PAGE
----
This is a normal fetal ultrasound performed at 19 weeks gestation. Many health care providers like to have fetal measurements to verify the size of the fetus and to look for any abnormalities. This ultrasound is of a head measurement, indicated by the cross hairs and dotted lines.

    Ultrasound, normal fetus - head measurements

    illustration

  • Ultrasound, normal fetus - heartbeat - illustration

    This is a normal fetal ultrasound showing one pattern of the fetal heartbeat. Some ultrasound machines have the ability to focus on different areas of the heart and evaluate the heartbeat. This is useful in the early diagnosis of congenital heart abnormalities.

    Ultrasound, normal fetus - heartbeat

    illustration

  • Ultrasound, ventricular septal defect - heartbeat - illustration

    This is an ultrasound showing a ventricular septal defect pattern of the fetal heartbeat. Some ultrasound machines have the ability to focus on different areas of the heart and evaluate the heartbeat. This is useful in the early diagnosis of congenital heart abnormalities.

    Ultrasound, ventricular septal defect - heartbeat

    illustration

  • Ultrasound, normal fetus - arms and legs - illustration

    This is a normal fetal ultrasound performed at 19 weeks gestation. This is the type of spilt-screen display you might see during an ultrasound, or if the technician prints a copy of the ultrasound for you. This ultrasound shows both the left arm (seen in the left side of the display), and the lower extremities (seen in the right side of the display). The white areas of the arm or legs is developing bone.

    Ultrasound, normal fetus - arms and legs

    illustration

  • Ultrasound, normal relaxed placenta - illustration

    This is a normal fetal ultrasound performed at 19 weeks gestation. This ultrasound shows two interesting features. In the foreground, to the left and middle of the screen, you can see the placenta, following the curve of the uterus. In the background on the right, where the cross hair is pointing, you can see the face with all the facial features visible.

    Ultrasound, normal relaxed placenta

    illustration

  • Ultrasound, normal fetus - profile view - illustration

    This is a normal fetal ultrasound performed at 17 weeks gestation. In the middle of the screen, the profile of the fetus is visible. The outline of the head can be seen in the left middle of the screen with the face down and the body in the fetal position extending to the lower right of the head. The outline of the spine can be seen on the right middle side of the screen.

    Ultrasound, normal fetus - profile view

    illustration

  • Ultrasound, normal fetus - spine and ribs - illustration

    This is a normal fetal ultrasound performed at 30 weeks gestation. In the middle of the screen, a clear outline of the spine and ribs is visible. The cross hair is between two ribs just above the spine.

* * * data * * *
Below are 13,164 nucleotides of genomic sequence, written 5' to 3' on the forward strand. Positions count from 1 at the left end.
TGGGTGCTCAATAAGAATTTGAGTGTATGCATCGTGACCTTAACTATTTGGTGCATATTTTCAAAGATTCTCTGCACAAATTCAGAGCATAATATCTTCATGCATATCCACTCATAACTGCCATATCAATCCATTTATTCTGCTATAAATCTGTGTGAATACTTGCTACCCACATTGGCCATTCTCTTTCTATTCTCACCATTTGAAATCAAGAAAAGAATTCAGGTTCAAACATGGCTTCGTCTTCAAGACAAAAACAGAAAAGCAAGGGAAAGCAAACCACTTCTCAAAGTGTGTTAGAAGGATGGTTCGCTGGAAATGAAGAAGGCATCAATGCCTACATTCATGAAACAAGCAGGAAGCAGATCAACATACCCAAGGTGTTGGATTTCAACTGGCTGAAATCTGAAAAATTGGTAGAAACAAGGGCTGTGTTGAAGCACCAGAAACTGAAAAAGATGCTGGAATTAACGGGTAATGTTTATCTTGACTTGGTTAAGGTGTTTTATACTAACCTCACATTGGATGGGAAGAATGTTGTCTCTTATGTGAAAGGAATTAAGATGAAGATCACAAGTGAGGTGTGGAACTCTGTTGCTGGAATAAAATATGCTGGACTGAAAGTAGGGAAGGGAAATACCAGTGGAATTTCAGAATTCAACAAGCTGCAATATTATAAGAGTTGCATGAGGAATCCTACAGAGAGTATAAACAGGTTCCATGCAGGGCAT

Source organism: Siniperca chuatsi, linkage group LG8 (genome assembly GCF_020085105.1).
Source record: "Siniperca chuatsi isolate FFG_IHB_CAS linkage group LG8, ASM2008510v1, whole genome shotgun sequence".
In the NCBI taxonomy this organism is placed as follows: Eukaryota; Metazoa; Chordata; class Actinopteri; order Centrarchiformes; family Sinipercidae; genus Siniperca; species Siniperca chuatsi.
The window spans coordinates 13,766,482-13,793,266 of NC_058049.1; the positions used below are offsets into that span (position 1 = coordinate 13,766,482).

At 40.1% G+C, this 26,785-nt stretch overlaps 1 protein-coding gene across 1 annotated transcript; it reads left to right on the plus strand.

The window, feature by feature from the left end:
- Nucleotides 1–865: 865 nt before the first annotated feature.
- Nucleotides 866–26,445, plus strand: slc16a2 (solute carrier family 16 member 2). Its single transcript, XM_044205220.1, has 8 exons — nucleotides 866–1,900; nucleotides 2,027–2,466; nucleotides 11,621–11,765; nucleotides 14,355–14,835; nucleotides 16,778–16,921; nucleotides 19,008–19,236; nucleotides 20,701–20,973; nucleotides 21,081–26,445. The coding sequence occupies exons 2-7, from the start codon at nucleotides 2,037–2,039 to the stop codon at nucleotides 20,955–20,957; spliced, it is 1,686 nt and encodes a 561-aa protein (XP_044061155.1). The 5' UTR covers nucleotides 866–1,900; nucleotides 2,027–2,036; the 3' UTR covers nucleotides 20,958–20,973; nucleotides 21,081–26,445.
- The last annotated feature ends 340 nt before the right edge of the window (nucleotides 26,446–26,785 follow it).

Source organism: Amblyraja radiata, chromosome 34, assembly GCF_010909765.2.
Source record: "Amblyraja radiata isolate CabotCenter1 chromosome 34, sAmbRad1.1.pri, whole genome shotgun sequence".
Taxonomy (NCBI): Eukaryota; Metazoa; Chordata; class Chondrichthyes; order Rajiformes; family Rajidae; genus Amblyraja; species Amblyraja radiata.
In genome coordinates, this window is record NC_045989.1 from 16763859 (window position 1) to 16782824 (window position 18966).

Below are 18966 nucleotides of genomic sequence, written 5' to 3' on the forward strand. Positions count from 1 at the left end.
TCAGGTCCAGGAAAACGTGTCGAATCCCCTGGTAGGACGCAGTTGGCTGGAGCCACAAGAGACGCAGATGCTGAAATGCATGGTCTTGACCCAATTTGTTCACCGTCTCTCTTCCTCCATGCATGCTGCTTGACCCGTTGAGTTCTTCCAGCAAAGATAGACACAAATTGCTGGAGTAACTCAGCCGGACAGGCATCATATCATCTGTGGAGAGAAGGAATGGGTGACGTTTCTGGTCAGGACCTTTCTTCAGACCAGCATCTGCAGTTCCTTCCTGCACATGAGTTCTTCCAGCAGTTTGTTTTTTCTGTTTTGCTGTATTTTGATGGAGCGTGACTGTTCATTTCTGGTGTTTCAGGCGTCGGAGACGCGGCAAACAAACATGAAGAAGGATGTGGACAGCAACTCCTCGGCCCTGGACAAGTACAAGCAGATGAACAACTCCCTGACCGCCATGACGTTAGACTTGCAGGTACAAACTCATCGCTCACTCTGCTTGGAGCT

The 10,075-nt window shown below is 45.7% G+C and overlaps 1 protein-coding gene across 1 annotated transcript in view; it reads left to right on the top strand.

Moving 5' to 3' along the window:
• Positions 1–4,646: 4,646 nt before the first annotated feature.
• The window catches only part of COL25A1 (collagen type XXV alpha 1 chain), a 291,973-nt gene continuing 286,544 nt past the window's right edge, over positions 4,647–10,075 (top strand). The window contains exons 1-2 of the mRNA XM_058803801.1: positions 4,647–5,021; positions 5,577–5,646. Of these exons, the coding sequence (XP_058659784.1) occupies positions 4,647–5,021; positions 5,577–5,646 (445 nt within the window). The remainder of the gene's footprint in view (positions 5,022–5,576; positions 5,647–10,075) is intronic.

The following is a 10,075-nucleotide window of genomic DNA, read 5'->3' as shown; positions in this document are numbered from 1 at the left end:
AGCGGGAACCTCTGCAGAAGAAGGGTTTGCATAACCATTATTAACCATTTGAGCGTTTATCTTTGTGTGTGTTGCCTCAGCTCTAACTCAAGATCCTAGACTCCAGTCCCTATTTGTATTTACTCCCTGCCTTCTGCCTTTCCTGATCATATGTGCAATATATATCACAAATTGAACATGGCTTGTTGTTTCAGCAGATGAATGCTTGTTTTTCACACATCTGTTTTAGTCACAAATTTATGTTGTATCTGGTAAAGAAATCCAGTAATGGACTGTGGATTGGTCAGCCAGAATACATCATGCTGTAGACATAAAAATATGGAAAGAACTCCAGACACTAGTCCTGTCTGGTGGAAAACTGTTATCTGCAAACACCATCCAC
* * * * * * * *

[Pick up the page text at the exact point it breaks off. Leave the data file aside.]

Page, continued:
Ultrasound, normal fetus - spine and ribs

    illustration

  • Ultrasound, color - normal umbilical cord - illustration

    This is a normal color Doppler ultrasound of the umbilical cord performed at 30 weeks gestation. The cord is the colored area in the middle of the screen, with the different blood vessels represented by different colors. There are normally three vessels in the cord, two arteries and one vein. The umbilical cord is connected to the placenta, located in the middle left of the image.

    Ultrasound, color - normal umbilical cord

    illustration

  • Ultrasound, normal fetus - ventricles of brain - illustration

    This is a normal fetal ultrasound performed at 17 weeks gestation. The development of the brain and nervous system begins early in fetal development. During an ultrasound, the technician usually looks for the presence of brain ventricles. Ventricles are spaces in the brain that are filled with fluid. In this early ultrasound, the ventricles can be seen as light lines extending through the skull, seen in the upper right side of the image. The cross hair is pointing to the front of the skull, and directly to the right, the lines of the ventricles are visible.

    Ultrasound, normal fetus - ventricles of brain

    illustration

  • Prenatal ultrasound - series - Procedure, part 1

    Presentation

  •  
  • 3D ultrasound - illustration

    3D ultrasound provides a three dimensional image of the fetus. Sound waves are sent at different angles by the transducer for the computer to reconstruct the height, width, and depth of the image.

    3D ultrasound

    illustration

Self Care

 

Tests for Ultrasound pregnancy

 
 

Review Date: 1/14/2018

Reviewed By: John D. Jacobson, MD, Professor of Obstetrics and Gynecology, Loma Linda University School of Medicine, Loma Linda Center for Fertility, Loma Linda, CA. Also reviewed by David Zieve, MD, MHA, Medical Director, Brenda Conaway, Editorial Director, and the A.D.A.M. Editorial team.